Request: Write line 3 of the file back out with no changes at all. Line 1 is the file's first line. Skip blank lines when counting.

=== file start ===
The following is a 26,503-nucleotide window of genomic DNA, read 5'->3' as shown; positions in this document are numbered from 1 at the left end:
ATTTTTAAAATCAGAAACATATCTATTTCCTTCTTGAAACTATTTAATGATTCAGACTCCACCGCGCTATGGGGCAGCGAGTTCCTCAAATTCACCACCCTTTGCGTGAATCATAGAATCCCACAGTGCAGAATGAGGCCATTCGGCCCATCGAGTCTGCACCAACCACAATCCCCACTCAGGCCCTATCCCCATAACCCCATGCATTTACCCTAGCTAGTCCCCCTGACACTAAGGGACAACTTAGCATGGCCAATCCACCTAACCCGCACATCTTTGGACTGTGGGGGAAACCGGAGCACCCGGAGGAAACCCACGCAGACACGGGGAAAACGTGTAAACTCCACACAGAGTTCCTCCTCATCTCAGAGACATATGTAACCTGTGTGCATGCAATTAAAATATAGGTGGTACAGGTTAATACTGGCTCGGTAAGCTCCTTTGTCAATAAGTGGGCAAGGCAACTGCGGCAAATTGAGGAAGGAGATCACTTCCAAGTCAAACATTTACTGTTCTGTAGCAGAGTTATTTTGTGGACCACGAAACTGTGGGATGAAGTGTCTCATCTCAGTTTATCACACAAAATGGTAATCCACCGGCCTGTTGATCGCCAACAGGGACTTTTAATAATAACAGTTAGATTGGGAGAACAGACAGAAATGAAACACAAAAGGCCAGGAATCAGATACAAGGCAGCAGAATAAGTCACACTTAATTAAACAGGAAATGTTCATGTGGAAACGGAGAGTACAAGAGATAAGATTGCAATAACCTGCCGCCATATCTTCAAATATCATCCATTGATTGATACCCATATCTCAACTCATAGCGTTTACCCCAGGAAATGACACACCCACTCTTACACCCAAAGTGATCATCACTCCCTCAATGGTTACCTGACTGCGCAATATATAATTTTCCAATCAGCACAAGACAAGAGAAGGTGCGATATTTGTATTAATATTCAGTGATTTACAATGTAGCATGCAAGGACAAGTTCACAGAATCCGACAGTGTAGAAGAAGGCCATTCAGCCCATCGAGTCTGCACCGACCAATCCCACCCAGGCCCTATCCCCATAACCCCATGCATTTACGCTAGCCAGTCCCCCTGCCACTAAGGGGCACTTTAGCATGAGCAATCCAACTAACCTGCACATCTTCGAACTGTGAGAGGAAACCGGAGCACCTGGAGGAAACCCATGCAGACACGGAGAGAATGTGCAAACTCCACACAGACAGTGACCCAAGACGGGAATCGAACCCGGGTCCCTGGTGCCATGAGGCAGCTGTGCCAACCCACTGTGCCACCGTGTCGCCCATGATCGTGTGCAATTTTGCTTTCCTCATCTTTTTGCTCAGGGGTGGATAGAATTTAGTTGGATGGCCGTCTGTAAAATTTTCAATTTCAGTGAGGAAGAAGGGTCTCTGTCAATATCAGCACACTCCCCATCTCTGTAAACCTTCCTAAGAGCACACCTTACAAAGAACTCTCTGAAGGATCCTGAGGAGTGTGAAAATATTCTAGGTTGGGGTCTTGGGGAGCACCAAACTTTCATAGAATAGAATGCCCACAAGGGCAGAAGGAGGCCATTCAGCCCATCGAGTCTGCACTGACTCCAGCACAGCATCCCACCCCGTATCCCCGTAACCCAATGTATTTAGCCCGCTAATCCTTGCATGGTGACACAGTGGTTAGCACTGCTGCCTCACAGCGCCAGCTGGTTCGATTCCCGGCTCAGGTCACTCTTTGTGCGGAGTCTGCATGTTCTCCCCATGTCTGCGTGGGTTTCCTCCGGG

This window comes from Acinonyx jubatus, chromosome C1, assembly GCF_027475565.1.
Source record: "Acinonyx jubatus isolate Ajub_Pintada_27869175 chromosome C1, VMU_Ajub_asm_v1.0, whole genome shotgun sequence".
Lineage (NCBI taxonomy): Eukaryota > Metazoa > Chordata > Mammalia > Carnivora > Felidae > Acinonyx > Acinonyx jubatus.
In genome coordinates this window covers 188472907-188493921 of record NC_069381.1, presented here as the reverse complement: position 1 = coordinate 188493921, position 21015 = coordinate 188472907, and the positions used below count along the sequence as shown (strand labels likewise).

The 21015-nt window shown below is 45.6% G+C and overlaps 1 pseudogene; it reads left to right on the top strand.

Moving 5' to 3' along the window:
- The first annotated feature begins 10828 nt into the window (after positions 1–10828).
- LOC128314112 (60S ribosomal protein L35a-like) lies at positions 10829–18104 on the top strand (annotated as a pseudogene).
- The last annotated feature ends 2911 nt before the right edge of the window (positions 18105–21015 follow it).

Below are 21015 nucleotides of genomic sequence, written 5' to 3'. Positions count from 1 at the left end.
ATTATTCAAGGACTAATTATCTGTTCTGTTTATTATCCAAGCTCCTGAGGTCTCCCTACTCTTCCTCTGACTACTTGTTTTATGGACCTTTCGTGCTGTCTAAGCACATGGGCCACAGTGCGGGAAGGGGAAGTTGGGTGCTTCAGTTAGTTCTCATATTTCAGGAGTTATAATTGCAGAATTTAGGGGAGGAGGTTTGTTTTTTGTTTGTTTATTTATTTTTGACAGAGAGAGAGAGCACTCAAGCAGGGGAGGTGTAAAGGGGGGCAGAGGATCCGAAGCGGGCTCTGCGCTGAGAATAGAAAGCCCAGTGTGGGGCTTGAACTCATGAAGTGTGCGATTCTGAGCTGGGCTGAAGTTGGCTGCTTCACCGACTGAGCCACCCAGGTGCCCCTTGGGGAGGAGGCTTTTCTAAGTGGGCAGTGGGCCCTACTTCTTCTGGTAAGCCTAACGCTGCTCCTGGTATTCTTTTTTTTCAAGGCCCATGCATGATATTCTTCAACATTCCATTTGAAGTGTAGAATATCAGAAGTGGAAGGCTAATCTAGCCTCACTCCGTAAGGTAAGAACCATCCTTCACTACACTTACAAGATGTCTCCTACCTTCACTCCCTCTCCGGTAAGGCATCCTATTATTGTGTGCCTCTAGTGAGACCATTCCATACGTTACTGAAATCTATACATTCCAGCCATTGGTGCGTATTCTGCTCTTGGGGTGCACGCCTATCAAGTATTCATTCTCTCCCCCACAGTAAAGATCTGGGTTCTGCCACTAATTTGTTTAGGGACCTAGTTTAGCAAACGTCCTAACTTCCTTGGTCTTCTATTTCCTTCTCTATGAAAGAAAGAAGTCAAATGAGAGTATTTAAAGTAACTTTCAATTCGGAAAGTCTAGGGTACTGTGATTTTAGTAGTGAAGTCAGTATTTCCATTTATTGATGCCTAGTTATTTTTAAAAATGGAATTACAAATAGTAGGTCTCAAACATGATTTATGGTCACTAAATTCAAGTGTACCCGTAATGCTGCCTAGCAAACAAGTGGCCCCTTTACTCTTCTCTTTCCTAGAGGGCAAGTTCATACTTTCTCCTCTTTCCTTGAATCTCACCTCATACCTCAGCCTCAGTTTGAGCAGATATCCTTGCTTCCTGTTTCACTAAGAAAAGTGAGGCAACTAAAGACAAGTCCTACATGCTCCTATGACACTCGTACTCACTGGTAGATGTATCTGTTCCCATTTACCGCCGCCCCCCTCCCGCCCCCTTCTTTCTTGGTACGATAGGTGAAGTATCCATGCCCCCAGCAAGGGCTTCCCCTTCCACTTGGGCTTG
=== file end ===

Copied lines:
This window comes from Acinonyx jubatus, chromosome C1, assembly GCF_027475565.1.